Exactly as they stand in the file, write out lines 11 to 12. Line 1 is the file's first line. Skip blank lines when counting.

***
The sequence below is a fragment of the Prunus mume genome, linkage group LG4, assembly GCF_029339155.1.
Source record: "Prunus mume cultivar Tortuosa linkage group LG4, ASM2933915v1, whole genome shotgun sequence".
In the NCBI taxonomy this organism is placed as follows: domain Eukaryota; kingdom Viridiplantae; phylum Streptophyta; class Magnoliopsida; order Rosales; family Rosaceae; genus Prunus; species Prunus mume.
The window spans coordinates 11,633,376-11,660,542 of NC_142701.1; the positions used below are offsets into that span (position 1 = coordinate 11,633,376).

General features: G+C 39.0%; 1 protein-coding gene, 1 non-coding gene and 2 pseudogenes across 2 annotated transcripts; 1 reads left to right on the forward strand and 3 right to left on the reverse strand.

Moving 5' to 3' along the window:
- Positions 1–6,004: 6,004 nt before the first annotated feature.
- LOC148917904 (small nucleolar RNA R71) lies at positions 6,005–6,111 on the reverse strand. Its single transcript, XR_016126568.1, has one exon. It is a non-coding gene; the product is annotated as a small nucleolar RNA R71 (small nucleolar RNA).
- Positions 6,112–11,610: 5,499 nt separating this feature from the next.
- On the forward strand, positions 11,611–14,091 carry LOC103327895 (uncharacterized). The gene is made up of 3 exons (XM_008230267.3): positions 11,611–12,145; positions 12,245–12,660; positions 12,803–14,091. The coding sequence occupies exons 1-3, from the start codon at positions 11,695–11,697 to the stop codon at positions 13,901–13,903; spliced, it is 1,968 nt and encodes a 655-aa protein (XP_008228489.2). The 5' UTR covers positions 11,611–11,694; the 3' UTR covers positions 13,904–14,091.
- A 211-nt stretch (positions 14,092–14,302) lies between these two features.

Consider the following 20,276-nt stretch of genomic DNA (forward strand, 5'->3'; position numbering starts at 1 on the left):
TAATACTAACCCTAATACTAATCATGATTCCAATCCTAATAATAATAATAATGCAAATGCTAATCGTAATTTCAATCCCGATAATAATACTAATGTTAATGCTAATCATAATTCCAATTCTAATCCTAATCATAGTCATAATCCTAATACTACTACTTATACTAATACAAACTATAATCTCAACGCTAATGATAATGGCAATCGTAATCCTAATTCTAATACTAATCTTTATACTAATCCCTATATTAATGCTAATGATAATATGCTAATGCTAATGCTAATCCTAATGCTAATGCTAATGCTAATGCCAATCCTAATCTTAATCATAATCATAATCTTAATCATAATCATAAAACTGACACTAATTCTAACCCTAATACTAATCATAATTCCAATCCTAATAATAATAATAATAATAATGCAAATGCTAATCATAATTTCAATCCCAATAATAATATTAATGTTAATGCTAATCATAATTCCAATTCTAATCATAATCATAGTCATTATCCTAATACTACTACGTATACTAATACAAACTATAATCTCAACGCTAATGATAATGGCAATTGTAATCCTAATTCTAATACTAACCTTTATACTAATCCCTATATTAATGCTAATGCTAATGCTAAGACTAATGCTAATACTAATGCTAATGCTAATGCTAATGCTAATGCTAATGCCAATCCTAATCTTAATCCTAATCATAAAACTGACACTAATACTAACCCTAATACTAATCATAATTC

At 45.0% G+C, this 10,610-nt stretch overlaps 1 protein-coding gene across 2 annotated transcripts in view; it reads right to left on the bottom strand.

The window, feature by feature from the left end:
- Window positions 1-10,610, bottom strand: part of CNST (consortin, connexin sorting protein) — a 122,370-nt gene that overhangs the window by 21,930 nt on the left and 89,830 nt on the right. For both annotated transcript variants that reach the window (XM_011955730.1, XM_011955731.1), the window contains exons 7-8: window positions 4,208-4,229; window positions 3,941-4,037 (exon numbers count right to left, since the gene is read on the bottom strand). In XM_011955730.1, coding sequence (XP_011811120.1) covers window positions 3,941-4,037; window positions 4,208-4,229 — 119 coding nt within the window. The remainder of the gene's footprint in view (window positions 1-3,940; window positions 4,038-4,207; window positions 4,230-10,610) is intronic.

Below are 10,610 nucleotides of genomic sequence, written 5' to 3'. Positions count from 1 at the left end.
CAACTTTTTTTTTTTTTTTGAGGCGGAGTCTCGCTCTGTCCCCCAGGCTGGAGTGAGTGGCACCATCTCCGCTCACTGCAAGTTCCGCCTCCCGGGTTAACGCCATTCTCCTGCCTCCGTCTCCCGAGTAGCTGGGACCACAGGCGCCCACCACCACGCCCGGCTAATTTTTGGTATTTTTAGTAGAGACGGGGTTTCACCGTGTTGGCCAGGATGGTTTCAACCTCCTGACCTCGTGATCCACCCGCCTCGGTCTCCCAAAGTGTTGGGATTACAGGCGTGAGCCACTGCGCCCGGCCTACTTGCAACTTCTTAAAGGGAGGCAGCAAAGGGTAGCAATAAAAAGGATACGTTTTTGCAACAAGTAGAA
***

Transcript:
- A 211-nt stretch (positions 14,092–14,302) lies between these two features.

Consider the following 20,276-nt stretch of genomic DNA (forward strand, 5'->3'; position numbering starts at 1 on the left):